Sleeping FAQ: 6-9 months – Early Morning Waking

My seven-month-old son has begun to wake early in the mornings. How can I change this?

My baby has been following the routines since five weeks old. He has been happy and sleeping until 7-7.30am. At five months I pushed the routine back by 30 minutes to fit in with playgroup pick-up at 12noon, which worked well. Over the past few weeks, however, my son has woken up around 6.15am. Ideally I would like him to sleep until 7.30am. Over the last few days, I have tried to drop the afternoon nap and let him sleep later at lunchtime. He has managed to keep going in the afternoon, but has fallen asleep immediately when put down at 7.30pm. The first morning he woke at 7.30am, but the last two mornings he has woken at 6.30am quite unhappy. I heard him cry for a moment at 6am and then resettle. After leaving him for 15 minutes at 6.30am, I rocked him back to sleep until 7.30am, but I am concerned about creating a problem by doing this.
Can you please suggest a way of getting him to sleep longer in the mornings? At present he sleeps from 9.30-10.10am and 1-3pm. He is settled at 7.30pm. He eats three meals a day and drinks 4oz formula at breakfast, 4oz at 3pm and 6-7oz at 7pm.

Getting a baby to change his sleep cycles when he has become used to waking early in the morning needs time and persistence. You will need to work on the problem for possibly two weeks before you see a real change. Now that your son has dropped his afternoon nap, and is probably becoming more active during the day, he may need an earlier bedtime. A common result of a baby falling straight into a deep sleep is waking early in the morning. Bring his bedtime back to 7pm, so he is more likely to spend a short time chatting to himself before falling asleep. There may be no marked difference in his waking time for several days, but gradually his last sleep cycle of the night should move forward to between 6am and 7am, or possibly later.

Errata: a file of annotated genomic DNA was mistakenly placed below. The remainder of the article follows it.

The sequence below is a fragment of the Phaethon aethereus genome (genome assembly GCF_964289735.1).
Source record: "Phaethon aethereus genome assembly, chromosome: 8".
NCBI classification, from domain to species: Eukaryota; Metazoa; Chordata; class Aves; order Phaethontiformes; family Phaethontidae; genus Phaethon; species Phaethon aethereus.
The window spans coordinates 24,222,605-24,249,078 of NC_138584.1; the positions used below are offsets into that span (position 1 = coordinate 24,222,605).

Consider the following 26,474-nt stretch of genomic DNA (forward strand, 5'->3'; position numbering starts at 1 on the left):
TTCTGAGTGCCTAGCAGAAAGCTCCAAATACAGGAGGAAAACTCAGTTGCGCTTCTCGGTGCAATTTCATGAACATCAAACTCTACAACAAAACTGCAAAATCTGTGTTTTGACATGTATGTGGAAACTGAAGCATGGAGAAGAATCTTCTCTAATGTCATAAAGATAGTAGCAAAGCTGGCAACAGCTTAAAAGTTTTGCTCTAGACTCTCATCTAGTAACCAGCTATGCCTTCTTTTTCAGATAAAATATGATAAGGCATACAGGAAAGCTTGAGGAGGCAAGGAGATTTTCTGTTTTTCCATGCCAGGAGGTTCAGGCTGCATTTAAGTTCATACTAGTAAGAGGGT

Letting him settle himself back to sleep may mean a few disturbed mornings. Rather than getting him used to being rocked to sleep, wait for 15 minutes before entering the room and then try to reassure him with your voice and some stroking of his head. Leave him after a few minutes and return in another ten if he is still distressed. Although this may disturb the rest of the household for a few mornings, it will be teaching your son how to resettle himself when he enters a light sleep around 6/6.30am. Continue with this and the earlier bedtime until you see some improvement. Once your son is sleeping to 7/7.30am consistently, you may need to cut back his morning nap by 10 minutes. By shortening this nap you will be more certain that he will sleep well at lunchtime.